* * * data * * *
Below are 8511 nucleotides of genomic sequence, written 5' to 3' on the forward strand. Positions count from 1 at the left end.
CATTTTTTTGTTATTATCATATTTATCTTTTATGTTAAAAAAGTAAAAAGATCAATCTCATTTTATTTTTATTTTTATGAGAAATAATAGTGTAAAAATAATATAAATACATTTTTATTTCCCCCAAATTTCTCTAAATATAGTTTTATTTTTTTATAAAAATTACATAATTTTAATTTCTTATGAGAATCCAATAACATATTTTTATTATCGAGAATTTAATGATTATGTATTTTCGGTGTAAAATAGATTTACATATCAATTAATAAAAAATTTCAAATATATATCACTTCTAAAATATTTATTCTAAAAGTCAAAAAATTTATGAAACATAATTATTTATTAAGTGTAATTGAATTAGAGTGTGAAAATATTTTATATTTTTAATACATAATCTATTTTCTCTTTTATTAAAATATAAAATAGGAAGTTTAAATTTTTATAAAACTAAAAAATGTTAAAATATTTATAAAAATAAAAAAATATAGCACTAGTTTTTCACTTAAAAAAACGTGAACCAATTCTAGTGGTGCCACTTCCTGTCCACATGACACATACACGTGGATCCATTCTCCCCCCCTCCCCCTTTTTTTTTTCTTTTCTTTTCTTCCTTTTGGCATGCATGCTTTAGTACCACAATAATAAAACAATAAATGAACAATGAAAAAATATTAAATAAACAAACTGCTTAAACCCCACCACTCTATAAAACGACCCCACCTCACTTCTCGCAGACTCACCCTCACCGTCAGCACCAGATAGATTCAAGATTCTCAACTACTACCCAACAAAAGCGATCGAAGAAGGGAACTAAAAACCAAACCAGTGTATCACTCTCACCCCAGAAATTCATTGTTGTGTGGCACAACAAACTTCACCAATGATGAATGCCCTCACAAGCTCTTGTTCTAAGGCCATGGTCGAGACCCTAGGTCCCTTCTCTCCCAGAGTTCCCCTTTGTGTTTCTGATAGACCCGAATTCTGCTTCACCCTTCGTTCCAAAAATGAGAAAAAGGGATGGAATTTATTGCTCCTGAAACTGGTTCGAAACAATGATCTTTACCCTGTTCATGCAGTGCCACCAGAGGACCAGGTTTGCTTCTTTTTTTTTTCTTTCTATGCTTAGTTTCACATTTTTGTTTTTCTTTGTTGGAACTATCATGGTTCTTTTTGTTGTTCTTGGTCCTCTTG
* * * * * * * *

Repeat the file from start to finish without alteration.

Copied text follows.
Below are 8511 nucleotides of genomic sequence, written 5' to 3' on the forward strand. Positions count from 1 at the left end.
CATTTTTTTGTTATTATCATATTTATCTTTTATGTTAAAAAAGTAAAAAGATCAATCTCATTTTATTTTTATTTTTATGAGAAATAATAGTGTAAAAATAATATAAATACATTTTTATTTCCCCCAAATTTCTCTAAATATAGTTTTATTTTTTTATAAAAATTACATAATTTTAATTTCTTATGAGAATCCAATAACATATTTTTATTATCGAGAATTTAATGATTATGTATTTTCGGTGTAAAATAGATTTACATATCAATTAATAAAAAATTTCAAATATATATCACTTCTAAAATATTTATTCTAAAAGTCAAAAAATTTATGAAACATAATTATTTATTAAGTGTAATTGAATTAGAGTGTGAAAATATTTTATATTTTTAATACATAATCTATTTTCTCTTTTATTAAAATATAAAATAGGAAGTTTAAATTTTTATAAAACTAAAAAATGTTAAAATATTTATAAAAATAAAAAAATATAGCACTAGTTTTTCACTTAAAAAAACGTGAACCAATTCTAGTGGTGCCACTTCCTGTCCACATGACACATACACGTGGATCCATTCTCCCCCCCTCCCCCTTTTTTTTTTCTTTTCTTTTCTTCCTTTTGGCATGCATGCTTTAGTACCACAATAATAAAACAATAAATGAACAATGAAAAAATATTAAATAAACAAACTGCTTAAACCCCACCACTCTATAAAACGACCCCACCTCACTTCTCGCAGACTCACCCTCACCGTCAGCACCAGATAGATTCAAGATTCTCAACTACTACCCAACAAAAGCGATCGAAGAAGGGAACTAAAAACCAAACCAGTGTATCACTCTCACCCCAGAAATTCATTGTTGTGTGGCACAACAAACTTCACCAATGATGAATGCCCTCACAAGCTCTTGTTCTAAGGCCATGGTCGAGACCCTAGGTCCCTTCTCTCCCAGAGTTCCCCTTTGTGTTTCTGATAGACCCGAATTCTGCTTCACCCTTCGTTCCAAAAATGAGAAAAAGGGATGGAATTTATTGCTCCTGAAACTGGTTCGAAACAATGATCTTTACCCTGTTCATGCAGTGCCACCAGAGGACCAGGTTTGCTTCTTTTTTTTTTCTTTCTATGCTTAGTTTCACATTTTTGTTTTTCTTTGTTGGAACTATCATGGTTCTTTTTGTTGTTCTTGGTCCTCTTG